A poll published Friday “indicated that over 60 per cent of the public wants the government to halt or delay its legislative efforts to dramatically weaken the High Court of Justice and secure political control over judicial appointments,” the Times of Israel reported.

It also puts America squarely behind Netanyahu’s own attorney general from his last time in office, Avichai Mandelblit — the man who indicted Netanyahu in 2020 on charges of fraud, bribery and breach of trust and who has denounced Netanyahu’s judicial changes as just a disguised effort to quash his own trial and avoid jail.

Speaking to Israeli TV program “Uvda”, Mandelblit said Netanyahu’s sweeping proposed changes to the judiciary are “not a reform” but rather “regime change”.

Because Israel does not have a constitution and the executive branch always controls the Knesset, Mandelblit explained, the only separation of powers — the only check on the executive branch — is the independent Israeli judiciary and Supreme Court. And what Netanyahu is proposing is that a bare majority of the Knesset — 61 out of 120 seats — become empowered to override any Supreme Court decision. With the narrowest of majorities, the government could put through any laws it likes.

Netanyahu’s plan also would give the government control over the selection of judges, which has long been in the hands of an independent selection panel, and it would also remove the independent legal advisers — the internal legal watchdogs — in each ministry. Currently, they are appointed by the Civil Service Commission and can be removed only by the attorney general. Netanyahu wants them instead appointed by and loyal to each minister.

Put it all together, and you would have a government that won by 30,000 votes out of 4.7 million having total control over the Supreme Court, judicial selection and each ministry’s legal advisers.

“I can’t be silent,” Mandelblit concluded. “If there is no independent judiciary, it’s over. It’s a different system of government.” The ruler “will decide”, he added. “He’ll have prosecutors of his own, legal counsels of his own, judges of his own. And if these people have personal loyalty to him, there is no supremacy of the law. This is a sinkhole. We’ll all be swallowed up by this.”

Finally, what Biden has done will add credibility to America’s voice in support of democracy globally. It says that America speaks up not just when China crushes democracy in Hong Kong. We speak up when we see democracy threatened anywhere. America has often taken issue with Israeli human rights abuses in its treatment of Palestinians in the occupied West Bank. But no American president in my memory had ever spoken out against proposed changes in the democratic character of the Israeli state — because, up until a few weeks ago, none ever had to.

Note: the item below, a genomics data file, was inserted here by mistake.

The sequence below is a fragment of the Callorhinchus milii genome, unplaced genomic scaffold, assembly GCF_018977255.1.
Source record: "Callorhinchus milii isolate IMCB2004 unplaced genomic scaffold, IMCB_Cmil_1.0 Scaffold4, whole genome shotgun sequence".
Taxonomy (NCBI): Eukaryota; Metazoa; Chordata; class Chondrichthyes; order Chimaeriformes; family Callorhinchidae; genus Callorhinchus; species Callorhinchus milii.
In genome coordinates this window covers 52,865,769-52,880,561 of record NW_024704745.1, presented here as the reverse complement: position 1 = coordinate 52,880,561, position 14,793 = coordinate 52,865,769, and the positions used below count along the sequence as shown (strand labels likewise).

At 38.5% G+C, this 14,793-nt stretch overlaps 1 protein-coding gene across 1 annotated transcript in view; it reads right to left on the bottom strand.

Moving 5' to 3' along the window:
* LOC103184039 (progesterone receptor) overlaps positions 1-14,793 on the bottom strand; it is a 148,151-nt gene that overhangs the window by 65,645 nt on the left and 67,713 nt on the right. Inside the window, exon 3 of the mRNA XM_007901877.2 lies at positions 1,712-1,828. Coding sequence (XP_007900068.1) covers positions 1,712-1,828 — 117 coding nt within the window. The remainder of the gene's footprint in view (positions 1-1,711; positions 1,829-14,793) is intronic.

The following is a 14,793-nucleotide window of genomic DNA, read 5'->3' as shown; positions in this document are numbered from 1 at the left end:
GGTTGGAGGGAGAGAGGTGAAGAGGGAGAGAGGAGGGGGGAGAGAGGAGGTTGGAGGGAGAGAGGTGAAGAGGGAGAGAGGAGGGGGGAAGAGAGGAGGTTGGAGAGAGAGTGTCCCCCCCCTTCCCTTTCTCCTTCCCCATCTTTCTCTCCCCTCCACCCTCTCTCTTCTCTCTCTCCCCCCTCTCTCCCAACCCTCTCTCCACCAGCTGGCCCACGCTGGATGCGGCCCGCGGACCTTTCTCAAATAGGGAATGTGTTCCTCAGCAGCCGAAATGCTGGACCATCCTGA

If Biden’s message is not clear to the Netanyahu coalition, let me try to put it as simply as I can: America has supported Israel militarily and diplomatically and with billions of dollars in aid since its foundation, but not because it shares our interests. It does not always. Israel has stayed neutral between Ukraine and Russia, it is indifferent to human rights abuses in Egypt and Saudi Arabia, and Israeli businesses sometimes sell defense technologies to China that are very worrying to the Pentagon. We have given Israel so much support since its founding because we believe Israel shares our values.

So do Israel’s supporters in America. Whenever America criticises Israel for harsh treatment of the Palestinians, Israel and its supporters in America are the first to remind the White House that Israel is different — not because it holds elections (so did Egypt and Syria) but because Israel, they argue, is the only democracy in the Middle East, with robust democratic institutions, as well as the only country with an independent judiciary and with a free press. Therefore, if it engages in some human rights abuses against the Palestinians in the context of an ongoing war, Israel often tells us, we should cut it some slack.

With his 46 words, Biden is telling Israel our relationship has never truly rested on shared interests. It’s always been built up from our shared values. That is why it has endured so long — even when we disagree on interests. With his simple statement, Biden is signaling that whatever Israel does, it must not depart from those shared values. Otherwise, we are in a totally new world.

This article originally appeared in The New York Times.

Thomas L. Friedman became the The New York Times’ foreign affairs Op-Ed columnist in 1995 after joining the paper in 1981. He was awarded the 1983 Pulitzer Prize for international reporting (from Lebanon) and the 1988 Pulitzer Prize for international reporting (from Israel), and also won the 2002 Pulitzer Prize for commentary.